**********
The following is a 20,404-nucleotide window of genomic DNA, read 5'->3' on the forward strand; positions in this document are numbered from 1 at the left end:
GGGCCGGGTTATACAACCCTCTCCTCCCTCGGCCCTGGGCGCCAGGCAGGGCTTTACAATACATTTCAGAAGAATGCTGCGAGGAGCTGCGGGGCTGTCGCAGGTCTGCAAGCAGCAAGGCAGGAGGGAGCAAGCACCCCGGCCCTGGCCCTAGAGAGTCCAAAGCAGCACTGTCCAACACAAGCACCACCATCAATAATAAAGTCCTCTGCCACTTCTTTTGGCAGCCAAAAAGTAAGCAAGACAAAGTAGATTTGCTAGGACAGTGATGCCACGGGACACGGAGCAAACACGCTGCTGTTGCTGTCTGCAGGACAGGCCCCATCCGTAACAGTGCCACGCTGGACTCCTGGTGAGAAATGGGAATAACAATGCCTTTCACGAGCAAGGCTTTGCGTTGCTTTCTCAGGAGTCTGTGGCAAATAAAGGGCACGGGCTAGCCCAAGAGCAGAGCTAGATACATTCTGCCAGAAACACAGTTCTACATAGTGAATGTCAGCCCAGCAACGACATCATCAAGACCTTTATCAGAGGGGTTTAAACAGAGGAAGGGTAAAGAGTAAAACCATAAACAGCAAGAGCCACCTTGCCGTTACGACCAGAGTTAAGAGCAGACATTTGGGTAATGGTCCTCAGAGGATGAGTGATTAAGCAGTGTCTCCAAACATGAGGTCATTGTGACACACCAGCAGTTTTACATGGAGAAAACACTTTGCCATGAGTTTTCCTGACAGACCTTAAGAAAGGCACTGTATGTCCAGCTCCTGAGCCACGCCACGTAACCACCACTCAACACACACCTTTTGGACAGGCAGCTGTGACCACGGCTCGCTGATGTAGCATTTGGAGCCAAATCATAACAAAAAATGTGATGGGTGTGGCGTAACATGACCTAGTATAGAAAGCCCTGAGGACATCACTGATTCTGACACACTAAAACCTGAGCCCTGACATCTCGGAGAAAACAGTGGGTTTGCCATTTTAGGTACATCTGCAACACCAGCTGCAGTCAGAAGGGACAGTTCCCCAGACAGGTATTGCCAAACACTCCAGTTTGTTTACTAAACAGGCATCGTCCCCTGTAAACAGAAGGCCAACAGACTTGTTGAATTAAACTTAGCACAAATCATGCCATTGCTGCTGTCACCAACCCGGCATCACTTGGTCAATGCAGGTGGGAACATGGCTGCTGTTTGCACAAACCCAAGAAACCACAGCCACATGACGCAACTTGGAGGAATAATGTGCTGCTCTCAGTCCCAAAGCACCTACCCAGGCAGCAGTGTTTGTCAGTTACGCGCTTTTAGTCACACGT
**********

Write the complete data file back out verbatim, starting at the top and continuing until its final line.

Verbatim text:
The following is a 20,404-nucleotide window of genomic DNA, read 5'->3' on the forward strand; positions in this document are numbered from 1 at the left end:
GGGCCGGGTTATACAACCCTCTCCTCCCTCGGCCCTGGGCGCCAGGCAGGGCTTTACAATACATTTCAGAAGAATGCTGCGAGGAGCTGCGGGGCTGTCGCAGGTCTGCAAGCAGCAAGGCAGGAGGGAGCAAGCACCCCGGCCCTGGCCCTAGAGAGTCCAAAGCAGCACTGTCCAACACAAGCACCACCATCAATAATAAAGTCCTCTGCCACTTCTTTTGGCAGCCAAAAAGTAAGCAAGACAAAGTAGATTTGCTAGGACAGTGATGCCACGGGACACGGAGCAAACACGCTGCTGTTGCTGTCTGCAGGACAGGCCCCATCCGTAACAGTGCCACGCTGGACTCCTGGTGAGAAATGGGAATAACAATGCCTTTCACGAGCAAGGCTTTGCGTTGCTTTCTCAGGAGTCTGTGGCAAATAAAGGGCACGGGCTAGCCCAAGAGCAGAGCTAGATACATTCTGCCAGAAACACAGTTCTACATAGTGAATGTCAGCCCAGCAACGACATCATCAAGACCTTTATCAGAGGGGTTTAAACAGAGGAAGGGTAAAGAGTAAAACCATAAACAGCAAGAGCCACCTTGCCGTTACGACCAGAGTTAAGAGCAGACATTTGGGTAATGGTCCTCAGAGGATGAGTGATTAAGCAGTGTCTCCAAACATGAGGTCATTGTGACACACCAGCAGTTTTACATGGAGAAAACACTTTGCCATGAGTTTTCCTGACAGACCTTAAGAAAGGCACTGTATGTCCAGCTCCTGAGCCACGCCACGTAACCACCACTCAACACACACCTTTTGGACAGGCAGCTGTGACCACGGCTCGCTGATGTAGCATTTGGAGCCAAATCATAACAAAAAATGTGATGGGTGTGGCGTAACATGACCTAGTATAGAAAGCCCTGAGGACATCACTGATTCTGACACACTAAAACCTGAGCCCTGACATCTCGGAGAAAACAGTGGGTTTGCCATTTTAGGTACATCTGCAACACCAGCTGCAGTCAGAAGGGACAGTTCCCCAGACAGGTATTGCCAAACACTCCAGTTTGTTTACTAAACAGGCATCGTCCCCTGTAAACAGAAGGCCAACAGACTTGTTGAATTAAACTTAGCACAAATCATGCCATTGCTGCTGTCACCAACCCGGCATCACTTGGTCAATGCAGGTGGGAACATGGCTGCTGTTTGCACAAACCCAAGAAACCACAGCCACATGACGCAACTTGGAGGAATAATGTGCTGCTCTCAGTCCCAAAGCACCTACCCAGGCAGCAGTGTTTGTCAGTTACGCGCTTTTAGTCACACGT